The best of Restaurant Week in Split (Croatia)
Restaurant Week is a bi-annual event, not only in Split but in all of Croatia. For this one week, some of the fanciest restaurants in the country offer a 3-course meal for 100 kuna (that’s about $20 Canadian, or $16 USD) per person. It’s a great concept intended to make fine dining available to the local population while also promoting restaurants that would usually only attract well-heeled tourists.
Restaurant Week this Autumn was held the week of October 13 – 22. There were 9 restaurants taking part in Restaurant Week here in Split. We ended up eating at 4 of them. Restaurant Week introduced us to restaurants we otherwise would never have tried.
Lots of photos of restaurants and food in this post – and a summary of recommendations/tips/thoughts on Restaurant Week at the bottom of this post.
Hotel Park, restaurant “Split 1921”
Hotel Park is a 5 Star hotel, Split’s oldest hotel and an institution in town. It was to be our first Restaurant Week experience. We had reserved the previous day and when we walked in they recognized us immediately and called us by name without even referring to the reservation list. Wow.
The special Restaurant Week menu had a meat option, a fish option, and a vegetarian option (in fact all the restaurants we visited had options in all these categories).
The menu at Hotel Park
Menu 1 (meat menu)
Entrée – Potato rolls stuffed with Swiss chard and smoked cheese, covered in Hollandaise sauce
Main – Dalmatian pasticada (stew) with pumpkin puree and black truffles
Dessert – Dalmatian Rozada
Menu 2 (fish menu)
Entrée – Fish soup with gnocchi and broccoli
Main – Gregada of Squid (fish stew) with orzo and potatoes
Dessert – Banana cake
Menu 3 (vegetarian menu)
Entrée – Cooked avocado with 7 types of cheese
Main – Marinated ravioli with artichoke, capers, sundried tomatoes, black olives and parmesan.
Dessert – Chocolate tart with dried apricots
We chose menus 2 and 3. Some photos.
Hotel Park can be summed up as a “fine dining experience”. Service was top notch, white glove treatment. Courses were nicely spaced out, we were never rushed. It reminded Lissette and I of the fancy company Christmas parties we would attend when we lived in Montreal. We had a glass of wine, a bottle of sparkling water, and 2 coffees with our meal – the total bill came to 360 kuna (about $72 CAD or $57 US).
This top-ranked restaurant is located in what used to be a villa within the palace walls (it’s just a few steps away from the Peristyle). It has a cosy, warm atmosphere.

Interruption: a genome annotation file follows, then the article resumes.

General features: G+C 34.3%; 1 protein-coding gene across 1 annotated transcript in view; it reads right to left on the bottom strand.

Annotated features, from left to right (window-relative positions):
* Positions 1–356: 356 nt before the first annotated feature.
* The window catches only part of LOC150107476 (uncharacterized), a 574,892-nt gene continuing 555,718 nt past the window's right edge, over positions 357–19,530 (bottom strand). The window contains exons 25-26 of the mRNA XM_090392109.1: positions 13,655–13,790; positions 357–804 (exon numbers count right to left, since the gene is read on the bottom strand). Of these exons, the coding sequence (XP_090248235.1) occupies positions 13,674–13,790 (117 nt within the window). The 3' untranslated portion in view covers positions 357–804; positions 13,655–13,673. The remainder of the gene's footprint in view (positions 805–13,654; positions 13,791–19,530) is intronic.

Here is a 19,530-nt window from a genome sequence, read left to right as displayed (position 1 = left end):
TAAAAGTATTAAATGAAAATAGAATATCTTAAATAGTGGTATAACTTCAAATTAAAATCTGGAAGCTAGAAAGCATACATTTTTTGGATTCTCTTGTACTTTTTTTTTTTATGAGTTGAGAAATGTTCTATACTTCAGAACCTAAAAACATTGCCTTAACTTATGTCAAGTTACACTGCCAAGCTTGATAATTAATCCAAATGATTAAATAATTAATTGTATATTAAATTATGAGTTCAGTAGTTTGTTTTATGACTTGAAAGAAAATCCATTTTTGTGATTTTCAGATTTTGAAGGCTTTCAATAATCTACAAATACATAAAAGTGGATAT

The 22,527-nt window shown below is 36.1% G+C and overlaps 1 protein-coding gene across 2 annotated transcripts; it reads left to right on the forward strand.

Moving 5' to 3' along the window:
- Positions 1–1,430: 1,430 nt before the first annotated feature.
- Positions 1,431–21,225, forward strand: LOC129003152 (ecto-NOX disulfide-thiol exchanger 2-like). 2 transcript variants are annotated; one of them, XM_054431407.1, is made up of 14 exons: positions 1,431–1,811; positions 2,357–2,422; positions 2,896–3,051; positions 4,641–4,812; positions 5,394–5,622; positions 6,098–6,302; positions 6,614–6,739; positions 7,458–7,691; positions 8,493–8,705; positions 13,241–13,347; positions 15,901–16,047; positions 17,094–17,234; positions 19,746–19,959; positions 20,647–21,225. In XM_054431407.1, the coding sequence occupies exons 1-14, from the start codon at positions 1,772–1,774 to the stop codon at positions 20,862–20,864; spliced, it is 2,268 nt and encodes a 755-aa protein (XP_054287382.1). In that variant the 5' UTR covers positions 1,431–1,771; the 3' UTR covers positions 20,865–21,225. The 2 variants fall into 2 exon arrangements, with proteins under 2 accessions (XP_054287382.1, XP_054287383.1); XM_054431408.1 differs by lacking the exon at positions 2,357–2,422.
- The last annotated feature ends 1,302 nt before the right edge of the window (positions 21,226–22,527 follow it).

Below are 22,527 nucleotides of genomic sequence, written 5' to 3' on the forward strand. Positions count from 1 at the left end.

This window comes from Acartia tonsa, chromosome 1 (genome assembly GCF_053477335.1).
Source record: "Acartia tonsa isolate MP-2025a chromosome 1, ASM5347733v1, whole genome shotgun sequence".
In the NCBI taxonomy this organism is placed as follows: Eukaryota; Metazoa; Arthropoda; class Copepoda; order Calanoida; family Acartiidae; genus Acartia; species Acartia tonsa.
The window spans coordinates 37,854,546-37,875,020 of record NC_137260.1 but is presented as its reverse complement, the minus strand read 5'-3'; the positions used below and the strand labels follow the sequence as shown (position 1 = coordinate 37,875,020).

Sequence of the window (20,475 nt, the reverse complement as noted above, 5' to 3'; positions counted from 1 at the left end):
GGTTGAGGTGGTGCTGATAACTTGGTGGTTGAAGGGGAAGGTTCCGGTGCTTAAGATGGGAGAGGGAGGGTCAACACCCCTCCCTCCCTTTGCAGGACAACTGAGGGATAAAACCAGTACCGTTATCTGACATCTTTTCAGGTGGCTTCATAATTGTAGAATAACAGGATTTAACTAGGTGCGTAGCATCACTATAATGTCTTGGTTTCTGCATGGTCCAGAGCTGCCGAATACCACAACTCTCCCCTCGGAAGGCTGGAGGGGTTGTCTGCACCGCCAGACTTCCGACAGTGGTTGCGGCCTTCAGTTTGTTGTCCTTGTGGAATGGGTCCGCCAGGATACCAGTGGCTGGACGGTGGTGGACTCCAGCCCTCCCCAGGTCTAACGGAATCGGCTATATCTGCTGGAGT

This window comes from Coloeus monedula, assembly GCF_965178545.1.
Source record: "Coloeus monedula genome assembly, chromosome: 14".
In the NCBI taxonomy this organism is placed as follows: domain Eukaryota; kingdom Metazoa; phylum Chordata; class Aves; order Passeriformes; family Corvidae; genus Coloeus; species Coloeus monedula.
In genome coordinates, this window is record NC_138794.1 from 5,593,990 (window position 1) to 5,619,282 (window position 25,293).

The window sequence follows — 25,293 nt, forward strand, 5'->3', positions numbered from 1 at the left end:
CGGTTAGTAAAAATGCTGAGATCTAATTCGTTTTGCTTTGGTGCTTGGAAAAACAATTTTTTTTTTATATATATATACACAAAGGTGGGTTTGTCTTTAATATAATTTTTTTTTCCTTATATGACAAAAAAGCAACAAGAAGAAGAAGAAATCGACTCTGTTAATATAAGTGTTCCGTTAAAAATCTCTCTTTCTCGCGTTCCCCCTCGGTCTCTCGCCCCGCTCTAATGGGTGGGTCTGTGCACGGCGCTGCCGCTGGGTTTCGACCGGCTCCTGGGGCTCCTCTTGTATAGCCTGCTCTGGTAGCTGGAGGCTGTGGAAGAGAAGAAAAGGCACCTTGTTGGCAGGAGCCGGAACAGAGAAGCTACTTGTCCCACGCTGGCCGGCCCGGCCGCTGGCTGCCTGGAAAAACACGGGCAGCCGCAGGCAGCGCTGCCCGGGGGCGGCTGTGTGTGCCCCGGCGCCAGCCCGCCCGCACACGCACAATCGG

The menu at Augubio Congo was a bit different from other menus in that you can mix between meat, fish and vegetarian options.
1. Sweet potatoes, ginger soup (gluten free)
2. Black truffle soup
3. Adriatic shrimp and parmesan salad
1. Home made gnocchi with spinach and feta cheese
2. Smoked Adriatic mussels risotto (gluten free)
3. Duck breast with caramelized red onion and accetto reduction
1. New York Cheesecake
2. Chocolate Congo Cake
3. Keyline Pie (glutten free)
We decided to both have the Adriatic shrimps for starters, Lissette had the smoked mussels and I had the Duck breast for mains, and she had the Congo cake while I had the Cheesecake for dessert. Photos.
The food was fantastic and the portions generous. We would for sure come back here for a special occasion. Everything, including 2 glasses of wine and sparkling water, came out to 299 kunas (about $60 CAD or $48 US).
Para di šoto
Another high end restaurant within the palace walls. We were warmly greeted, in fact the service was excellent throughout our meal.
Menu 1 (meat menu)
Entrée – Goose liver pate with pine nuts paste
Main – Pork loin in pancetta wrap on pea cream
Dessert – Cheesecake with strawberries
Menu 2 (fish menu)
Entrée – Gratinated scallops
Main – Sea Bass with Dalmatian herbs in baby potatoes in a paperwrap
Dessert – lavender and honey semifreddo
Menu 3 (vegetarian menu)
Entrée – tomato cream soup with basil pesto
Main – yellow risotto with toasted pine nuts and almond flakes
Dessert – Panna cotta with red berries dressing
Para di šoto is one of those restaurants where the portions are small (like many high end restaurants) BUT come with great taste. I’ll admit I’m not a huge fan of these restaurants. But although portions were small we in fact didn’t come home hungry. Maybe the size was deceiving. And the food was very, very good. For all the people out there who enjoy an “amuse bouche” (and I know many) you’ll love this restaurant.
We went to a 4th restaurant. It was a disappointment. Menus were only in Croatian, service was gruff, food was unremarkable. I don’t think they made much of an effort.I decided not to review it here. The goal with this post is to highlight the best restaurant experiences.
Changed my mind about naming the 4th restaurant after we gave it another chance. Everything was bad. It was Uje Oil Bar.
How we chose the restaurants we visited: I went on the official Restaurant Week website to see what restaurants were included. We chose the higher end restaurants, the ones the we most likely wouldn’t ordinarily visit if paying full price (ie. restaurants where we felt we would get the highest value for our 100 kuna).
The 3 restaurants up above featured great food and put thought and effort in their Restaurant Week menus. All impressed in different ways and we felt that we came away from each with a ‘food experience’. Besides that, what we really enjoyed was the meat/fish/vegetarian options available at each restaurant. There was something available for everyone.
Restaurant Week is a great concept. Whether you’re a local or a tourist, or especially if you’re a foodie, we really recommend having at least one Restaurant Week experience when in Croatia (which happens 1 week in the spring and 1 week in the autumn).
Have you experienced Restaurant Week in Croatia?
Related: Bbqboy’s Guide to Croatia
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